Climate change

Climate change will have both a number of implications for health in the UK, largely negative.

Climate change is predicted to lead to greater seasonal variation in weather patterns in the UK, meaning:

  • hotter, drier summers, with more heatwaves and droughts
  • wetter winters, with more flooding and severe storms.

Ozone pollution and an increased incidence of extreme weather events will have a negative effect on the health of those in affected areas. There will be some direct mortalities, but the main effect on health will be through exacerbation of existing long-term conditions (1).

The scale of the health impacts will depend on the success of mitigation and adaptation measures, and will vary between geographical areas and population groups. Certain groups (eg, older people) are predicted to be more vulnerable (2).

There are also predicted to be mental health effects, for example as a result of floods and extreme storms.

Health impacts of climate change

health-impacts-of-climate-change.jpg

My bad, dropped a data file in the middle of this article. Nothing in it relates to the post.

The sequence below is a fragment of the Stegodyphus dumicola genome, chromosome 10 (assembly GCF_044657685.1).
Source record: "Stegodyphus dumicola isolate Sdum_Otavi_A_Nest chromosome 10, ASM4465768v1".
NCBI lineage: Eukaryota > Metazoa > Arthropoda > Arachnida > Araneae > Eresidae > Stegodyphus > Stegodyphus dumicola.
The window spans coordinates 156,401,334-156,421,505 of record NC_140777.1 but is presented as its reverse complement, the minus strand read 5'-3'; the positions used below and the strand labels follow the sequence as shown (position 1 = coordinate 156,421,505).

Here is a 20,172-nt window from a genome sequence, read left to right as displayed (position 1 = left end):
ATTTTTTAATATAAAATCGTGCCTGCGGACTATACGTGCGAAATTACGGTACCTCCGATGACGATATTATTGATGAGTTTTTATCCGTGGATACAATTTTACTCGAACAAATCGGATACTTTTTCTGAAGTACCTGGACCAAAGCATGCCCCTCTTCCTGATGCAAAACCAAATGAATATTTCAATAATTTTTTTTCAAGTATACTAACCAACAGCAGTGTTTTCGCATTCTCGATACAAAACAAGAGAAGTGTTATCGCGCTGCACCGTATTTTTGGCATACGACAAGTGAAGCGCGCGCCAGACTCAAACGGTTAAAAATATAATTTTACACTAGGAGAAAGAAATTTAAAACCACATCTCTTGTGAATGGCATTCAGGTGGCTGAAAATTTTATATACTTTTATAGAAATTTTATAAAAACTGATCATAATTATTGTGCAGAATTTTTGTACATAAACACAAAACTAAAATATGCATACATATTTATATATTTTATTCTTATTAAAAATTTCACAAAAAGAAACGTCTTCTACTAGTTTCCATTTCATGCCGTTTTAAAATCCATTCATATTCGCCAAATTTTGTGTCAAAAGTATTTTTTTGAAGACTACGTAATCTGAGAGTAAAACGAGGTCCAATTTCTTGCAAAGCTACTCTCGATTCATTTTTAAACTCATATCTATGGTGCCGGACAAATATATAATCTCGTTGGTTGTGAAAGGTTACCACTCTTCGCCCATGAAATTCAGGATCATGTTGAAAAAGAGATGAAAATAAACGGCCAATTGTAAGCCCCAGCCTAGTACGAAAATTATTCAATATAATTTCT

Source: Department for Energy, Food and Rural Affairs (2012). Report. UK Climate Change Risk Assessment

Health in a low carbon society

If future governments choose to meet existing carbon reduction targets, these are likely to drive considerable technological and social change – not just in the health sector, but across all of society. Such changes may well have significant health implications.

For example, a shift from motorised transport towards increased walking and cycling could be positive for public health, as could reduced consumption of meat and other carbon-intensive foods. Equally, some socio-political responses to climate change could have a negative impact on health – for example, regressive forms of carbon taxation could exacerbate social inequalities.

There is considerable uncertainty around the scale, timing and direction of these effects. Health impacts would depend in part on the nature of the technological or social changes seen. For example, the development of low-carbon vehicles could cut carbon emissions without the potential health benefits associated with increased walking and cycling.

Next trend: Medical advances >

References

  1. Kjellstrom T, Butler AJ, Lucas RM, Bonita R. (2010). Journal article. 'Public health impact of global heating due to climate change: potential effects on chronic non-communicable diseases'. International Journal of Public Health, vol 55 pp 97-103
  2. Haq G, Whitelegg J, Kohler M (2008). Journal article. 'Growing old in a changing climate. Meeting the challenges of an ageing population and climate change'. Stockholm Environment Institute